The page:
By: Marianne Hutchinson
Original Source: www.sunjournal.com
When Christopher Poulos was actively using drugs, he was like a tornado, causing harm and damage to everyone in his path, he said.
But now that he is in long-term recovery, he is often the person his family and friends go to for advice, he said at a recent presentation at Mountain Valley Middle School.
Poulos was born in Portland and lived with his single mother.
“In some ways, I had a lot of privileges because my grandfather was an attorney and former judge, but then with my mom being a single mom and my dad not in the picture, there were also a lot of challenges growing up in Portland,” he said.
As a child, Poulos was drawn to anything he wasn’t supposed to do, and this frame of mind continued beyond his teenage years and into his 20s, he said.
“As a teen, I didn’t feel comfortable in my own skin,” he said. “I didn’t know how to talk to girls, how to dance (or enjoy other teen activities) and as soon as I found alcohol and drugs, as soon as I put that into my system, I instantly found relief. All that tension and anxiety was gone. It was just like ‘phew,’ relief.”
For a number of years, his abuse of alcohol and drugs seemed to serve his purposes and was his solution to anxiety.
But after years of using mind-altering substances, he stopped getting the relief he sought from them.
“I’d love to say I had some moment of time where I realized I was harming myself, my family and my community, but it really was (that) the alcohol and drugs were not providing the same type of relief that I was getting before,” Poulos said.
“I was 24 years old, and for the first time in my life I became willing to ask for help,” he said. “It seemed obvious to me at that time that I needed to (either) die or get some help because I couldn’t sit in my own skin without alcohol or drugs.”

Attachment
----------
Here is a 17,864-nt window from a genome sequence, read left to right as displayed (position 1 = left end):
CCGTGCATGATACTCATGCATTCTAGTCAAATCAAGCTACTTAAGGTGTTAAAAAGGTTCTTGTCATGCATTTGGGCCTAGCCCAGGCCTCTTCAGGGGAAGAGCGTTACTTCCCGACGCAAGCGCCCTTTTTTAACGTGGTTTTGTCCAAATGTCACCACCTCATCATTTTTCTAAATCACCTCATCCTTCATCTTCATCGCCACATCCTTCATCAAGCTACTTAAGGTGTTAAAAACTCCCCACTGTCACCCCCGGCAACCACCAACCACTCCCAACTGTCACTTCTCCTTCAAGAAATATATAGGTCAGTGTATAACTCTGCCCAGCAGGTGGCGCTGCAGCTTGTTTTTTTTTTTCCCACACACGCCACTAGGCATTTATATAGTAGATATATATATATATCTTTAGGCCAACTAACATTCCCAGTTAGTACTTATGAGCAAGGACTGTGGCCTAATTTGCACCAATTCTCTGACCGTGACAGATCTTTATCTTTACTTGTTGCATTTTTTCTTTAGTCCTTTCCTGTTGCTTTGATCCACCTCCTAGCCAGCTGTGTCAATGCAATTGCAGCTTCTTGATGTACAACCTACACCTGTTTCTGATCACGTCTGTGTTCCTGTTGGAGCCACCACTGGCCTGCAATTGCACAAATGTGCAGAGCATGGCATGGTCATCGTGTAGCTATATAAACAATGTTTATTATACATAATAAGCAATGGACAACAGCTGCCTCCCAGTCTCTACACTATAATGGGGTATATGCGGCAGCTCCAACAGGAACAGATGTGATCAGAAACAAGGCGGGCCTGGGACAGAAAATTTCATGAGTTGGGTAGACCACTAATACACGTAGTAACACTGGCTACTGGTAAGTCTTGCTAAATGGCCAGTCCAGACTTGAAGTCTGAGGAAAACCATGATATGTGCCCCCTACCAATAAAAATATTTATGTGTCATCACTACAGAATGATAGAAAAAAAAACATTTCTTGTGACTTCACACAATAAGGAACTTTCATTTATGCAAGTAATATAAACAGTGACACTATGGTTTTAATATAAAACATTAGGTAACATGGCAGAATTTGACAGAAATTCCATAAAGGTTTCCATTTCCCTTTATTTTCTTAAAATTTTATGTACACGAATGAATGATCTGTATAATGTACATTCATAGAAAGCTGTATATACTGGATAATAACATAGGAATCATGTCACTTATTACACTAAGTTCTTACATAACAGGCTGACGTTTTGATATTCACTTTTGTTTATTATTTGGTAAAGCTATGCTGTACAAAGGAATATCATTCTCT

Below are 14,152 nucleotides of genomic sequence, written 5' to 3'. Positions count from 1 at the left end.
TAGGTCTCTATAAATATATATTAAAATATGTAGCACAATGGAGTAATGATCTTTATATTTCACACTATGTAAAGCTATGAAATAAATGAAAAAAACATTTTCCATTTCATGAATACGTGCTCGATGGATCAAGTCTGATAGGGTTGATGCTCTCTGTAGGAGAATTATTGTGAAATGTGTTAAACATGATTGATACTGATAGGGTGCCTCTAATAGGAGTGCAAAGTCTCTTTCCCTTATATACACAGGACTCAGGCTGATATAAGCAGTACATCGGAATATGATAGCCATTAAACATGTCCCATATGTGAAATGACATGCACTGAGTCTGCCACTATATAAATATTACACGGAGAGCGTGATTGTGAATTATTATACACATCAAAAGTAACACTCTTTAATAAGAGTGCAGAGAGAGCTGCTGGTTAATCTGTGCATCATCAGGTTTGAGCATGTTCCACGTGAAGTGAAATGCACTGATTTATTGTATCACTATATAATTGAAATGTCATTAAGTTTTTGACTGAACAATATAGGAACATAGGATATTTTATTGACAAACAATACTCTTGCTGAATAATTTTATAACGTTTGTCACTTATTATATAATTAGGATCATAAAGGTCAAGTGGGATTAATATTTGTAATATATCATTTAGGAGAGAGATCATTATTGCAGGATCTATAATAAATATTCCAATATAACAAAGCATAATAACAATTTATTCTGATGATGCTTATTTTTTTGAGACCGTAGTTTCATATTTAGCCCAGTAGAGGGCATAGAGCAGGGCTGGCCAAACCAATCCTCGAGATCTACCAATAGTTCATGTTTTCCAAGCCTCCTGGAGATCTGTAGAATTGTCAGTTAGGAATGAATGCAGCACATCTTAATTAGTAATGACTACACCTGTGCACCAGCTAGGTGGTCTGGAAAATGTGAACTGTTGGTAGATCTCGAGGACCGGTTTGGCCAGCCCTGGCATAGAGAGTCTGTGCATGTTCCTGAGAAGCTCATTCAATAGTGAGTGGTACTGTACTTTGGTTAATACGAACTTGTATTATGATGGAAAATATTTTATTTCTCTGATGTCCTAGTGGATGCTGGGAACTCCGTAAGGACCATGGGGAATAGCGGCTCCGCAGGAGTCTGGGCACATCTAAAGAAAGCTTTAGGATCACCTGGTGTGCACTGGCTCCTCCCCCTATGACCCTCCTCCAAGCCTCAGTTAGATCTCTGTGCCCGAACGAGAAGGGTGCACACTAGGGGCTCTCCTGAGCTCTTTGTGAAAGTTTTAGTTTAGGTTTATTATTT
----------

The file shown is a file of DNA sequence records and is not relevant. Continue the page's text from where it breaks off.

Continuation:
He had access to treatment for his addictions, which he said was incredibly important and made a huge difference. He received treatment in the spring of 2007 at Mercy Recovery Center in Westbrook, where he entered an intensive outpatient program that helped him find a 12-step program, he said.
“And through God’s grace and the 12 steps, I have not had to have (another withdrawal) experience again,” he said.
But following about six or seven months of his recovery, federal agents came to his mother’s home where he was staying and incarcerated him for his past years as a low-level drug dealer.
“They knew I was in recovery, but I had to make amends for my past,” he said.
He received a three-year federal sentence that included a recovery program, which “made all the difference in the world,” he said.
Poulos believes early intervention for people who are addicted to drugs could prevent them from going to federal prison or from committing other serious violations of the law.
“What may have been effective (for me and others) is if somebody in recovery in one of those times when I overdosed when I was 15, 18 or 21, and was brought to the hospital or the Cumberland County jail for a misdemeanor would have said to me, ‘I used to be in the spot you’re in, this is what happened to me and this is what my life is like now.’”
He said he didn’t necessarily subscribe to the idea that a person has to hit rock bottom before getting treatment. Poulos believes people should look at addiction as a health issue and get treatment for it as soon as there are signs of a problem.
“I couldn’t imagine if somebody had early diabetes that we’d say, ‘You can just keep eating Twinkies; you have about a month yet and we’re going to wait until you have a major heart attack before we (take this seriously).'”
Following Poulos’ three years in federal prison he was accepted into law school at the University of Maine School of Law and has recently graduated. He also had a monthslong internship in 2015 and 2016 at the White House where he was a full-time staff member of the Office of National Drug Control Policy.
He lives in Texas and is the executive director of Life of Purpose, a substance-abuse disorder treatment center.
Oxford County River Valley Healthy Communities Coalition and River Valley Rising presented Poulos’ talk.
Further reading: sunjournal.com